The promise I made to two of my grandsons has finally been fulfilled. It only took me a year to do what I promised to do: visit their respective colleges and take them out for lunch. I connected with Austin back in October and yesterday I met up with grandson Nick at his campus in Shepherdstown, WV. Naturally, I think these guys are special; they’re my grandsons! They are, along with my four other grandchildren, “the apple of my eye” (Psalm 17:8).
It was a three hour drive to Nick’s campus, traveling west to Frederick, Maryland and then south toward Harpers Ferry, WV. It was a beautiful fall day and some colorful foliage till clung to the trees along the highways. Of course, the Shenandoah Valley in western Virginia and the eastern panhandle of West Virginia (separating the Blue Ridge and Allegheny Mountains) is beautiful at any time of year.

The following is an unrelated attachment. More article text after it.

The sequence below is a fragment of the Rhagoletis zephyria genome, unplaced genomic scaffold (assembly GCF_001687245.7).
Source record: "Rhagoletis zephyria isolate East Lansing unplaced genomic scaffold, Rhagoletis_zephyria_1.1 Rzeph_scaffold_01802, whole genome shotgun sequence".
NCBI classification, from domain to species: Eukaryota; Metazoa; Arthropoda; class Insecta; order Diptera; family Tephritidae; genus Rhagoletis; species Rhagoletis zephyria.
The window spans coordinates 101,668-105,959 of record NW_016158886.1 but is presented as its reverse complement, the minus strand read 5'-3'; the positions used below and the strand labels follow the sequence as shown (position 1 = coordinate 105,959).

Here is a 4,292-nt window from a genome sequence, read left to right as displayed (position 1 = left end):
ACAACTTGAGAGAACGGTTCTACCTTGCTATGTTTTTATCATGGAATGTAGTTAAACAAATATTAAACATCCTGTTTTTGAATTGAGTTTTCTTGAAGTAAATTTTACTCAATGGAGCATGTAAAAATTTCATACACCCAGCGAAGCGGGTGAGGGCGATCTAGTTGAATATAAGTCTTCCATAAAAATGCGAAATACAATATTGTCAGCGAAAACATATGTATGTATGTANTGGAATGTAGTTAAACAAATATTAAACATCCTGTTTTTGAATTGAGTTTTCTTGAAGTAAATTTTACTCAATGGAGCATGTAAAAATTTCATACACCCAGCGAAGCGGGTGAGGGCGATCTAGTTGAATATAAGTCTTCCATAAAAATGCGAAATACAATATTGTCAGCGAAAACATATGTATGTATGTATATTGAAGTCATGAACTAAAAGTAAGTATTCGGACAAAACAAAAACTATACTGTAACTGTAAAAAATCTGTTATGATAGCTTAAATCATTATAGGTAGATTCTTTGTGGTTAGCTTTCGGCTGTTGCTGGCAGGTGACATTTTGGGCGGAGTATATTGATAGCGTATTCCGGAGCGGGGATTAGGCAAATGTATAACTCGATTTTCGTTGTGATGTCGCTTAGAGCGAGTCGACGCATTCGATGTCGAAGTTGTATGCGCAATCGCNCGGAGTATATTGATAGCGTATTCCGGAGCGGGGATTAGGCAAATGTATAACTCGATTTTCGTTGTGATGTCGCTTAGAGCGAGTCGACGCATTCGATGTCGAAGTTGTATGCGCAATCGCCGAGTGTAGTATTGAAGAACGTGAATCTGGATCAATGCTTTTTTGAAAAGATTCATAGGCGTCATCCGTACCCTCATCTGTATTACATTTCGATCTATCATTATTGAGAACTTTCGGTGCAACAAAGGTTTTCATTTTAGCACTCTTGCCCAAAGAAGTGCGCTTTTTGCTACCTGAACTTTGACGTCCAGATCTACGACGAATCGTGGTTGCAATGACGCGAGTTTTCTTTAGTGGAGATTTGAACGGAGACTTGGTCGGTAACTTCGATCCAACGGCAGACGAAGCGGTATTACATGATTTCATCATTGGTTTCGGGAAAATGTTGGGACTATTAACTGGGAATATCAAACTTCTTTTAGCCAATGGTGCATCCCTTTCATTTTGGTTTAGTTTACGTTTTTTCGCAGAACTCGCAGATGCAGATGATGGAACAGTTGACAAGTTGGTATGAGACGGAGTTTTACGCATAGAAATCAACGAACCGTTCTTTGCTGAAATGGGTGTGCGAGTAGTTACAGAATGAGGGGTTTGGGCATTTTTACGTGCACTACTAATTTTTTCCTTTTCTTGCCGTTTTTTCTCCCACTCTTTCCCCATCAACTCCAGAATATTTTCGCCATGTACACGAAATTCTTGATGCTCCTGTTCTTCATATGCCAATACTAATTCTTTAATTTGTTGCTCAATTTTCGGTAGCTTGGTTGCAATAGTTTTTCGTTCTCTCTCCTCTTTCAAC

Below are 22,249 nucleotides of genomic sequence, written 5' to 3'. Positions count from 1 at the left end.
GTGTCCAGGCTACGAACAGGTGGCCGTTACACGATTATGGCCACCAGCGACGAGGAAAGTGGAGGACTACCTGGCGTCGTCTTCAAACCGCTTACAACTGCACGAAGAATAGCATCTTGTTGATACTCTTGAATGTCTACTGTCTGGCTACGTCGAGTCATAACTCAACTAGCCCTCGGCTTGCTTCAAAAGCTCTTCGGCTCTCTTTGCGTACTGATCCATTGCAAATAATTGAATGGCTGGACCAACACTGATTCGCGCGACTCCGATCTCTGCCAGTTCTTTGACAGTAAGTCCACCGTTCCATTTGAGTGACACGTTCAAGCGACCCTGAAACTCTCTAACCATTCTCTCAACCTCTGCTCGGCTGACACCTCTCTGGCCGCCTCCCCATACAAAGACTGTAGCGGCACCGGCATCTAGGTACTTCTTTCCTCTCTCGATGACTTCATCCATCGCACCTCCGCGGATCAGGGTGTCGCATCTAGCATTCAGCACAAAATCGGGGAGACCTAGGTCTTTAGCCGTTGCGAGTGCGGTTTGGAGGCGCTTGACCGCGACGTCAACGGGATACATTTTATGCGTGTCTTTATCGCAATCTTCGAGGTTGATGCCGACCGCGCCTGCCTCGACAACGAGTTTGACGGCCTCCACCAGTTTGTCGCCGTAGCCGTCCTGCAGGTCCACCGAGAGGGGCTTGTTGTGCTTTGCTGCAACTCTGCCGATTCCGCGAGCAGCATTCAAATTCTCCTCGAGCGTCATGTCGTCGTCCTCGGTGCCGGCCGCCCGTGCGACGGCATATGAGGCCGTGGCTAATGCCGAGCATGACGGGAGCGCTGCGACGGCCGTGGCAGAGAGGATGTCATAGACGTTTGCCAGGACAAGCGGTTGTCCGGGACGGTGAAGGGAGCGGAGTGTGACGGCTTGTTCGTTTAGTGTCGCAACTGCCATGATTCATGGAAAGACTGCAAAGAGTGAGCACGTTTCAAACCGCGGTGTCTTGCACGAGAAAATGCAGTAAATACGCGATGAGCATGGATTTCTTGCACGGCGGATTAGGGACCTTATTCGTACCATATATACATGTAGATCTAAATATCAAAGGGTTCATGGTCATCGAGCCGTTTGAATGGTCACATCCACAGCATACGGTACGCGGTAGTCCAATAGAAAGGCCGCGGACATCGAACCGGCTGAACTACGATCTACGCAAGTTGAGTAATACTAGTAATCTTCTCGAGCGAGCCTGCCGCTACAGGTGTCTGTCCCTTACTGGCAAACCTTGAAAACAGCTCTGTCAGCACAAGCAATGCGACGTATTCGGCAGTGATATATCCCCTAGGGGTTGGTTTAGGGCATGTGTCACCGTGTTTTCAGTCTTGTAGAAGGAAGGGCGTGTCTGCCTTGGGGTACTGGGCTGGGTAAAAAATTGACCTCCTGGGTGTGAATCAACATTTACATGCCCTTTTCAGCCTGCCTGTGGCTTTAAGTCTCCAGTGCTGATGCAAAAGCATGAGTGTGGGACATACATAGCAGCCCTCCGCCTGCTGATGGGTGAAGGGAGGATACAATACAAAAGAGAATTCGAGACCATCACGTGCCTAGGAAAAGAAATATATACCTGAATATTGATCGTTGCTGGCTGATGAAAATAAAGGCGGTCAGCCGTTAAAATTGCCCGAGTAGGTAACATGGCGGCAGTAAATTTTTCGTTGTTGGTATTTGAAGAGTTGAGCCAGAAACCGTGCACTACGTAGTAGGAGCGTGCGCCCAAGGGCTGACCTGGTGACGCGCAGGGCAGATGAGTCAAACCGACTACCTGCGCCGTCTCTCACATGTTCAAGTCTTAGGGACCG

Harpers Ferry is located at the confluence of the Potomac and Shenandoah rivers where Maryland, Virginia and West Virginia meet. It has a long history, starting way back in 1733. Thomas Jefferson and his daughter Patsy passed through Harpers Ferry on their way to Philadelphia in 1783. Jefferson called the site “perhaps one of the most stupendous scenes in nature.” And it still is a stupendous scene. The abolitionist John Brown led his famous raid at Harpers Ferry in 1859.
Nearby Harpers Ferry is the Chesapeake and Ohio Canal (C&O Canal) which was once called the “Grand Old Ditch.” It operated from 1831 until 1924 along the Potomac from Washington DC, to Cumberland, Maryland, hauling coal from the Allegheny Mountains. It is now maintained as the C&O Canal National Historical Park. Antietam battlefield is nearby, as well as the Appalachian Trail which passes directly through the town of Harpers Ferry.
This land is yours! This land is mine! What a beautiful land it is, though scarred, marred, and dangerously polluted by our misuse of it. It is still “perhaps one of the most stupendous scenes in nature.”
|Austin and Nick--Only Yesterday|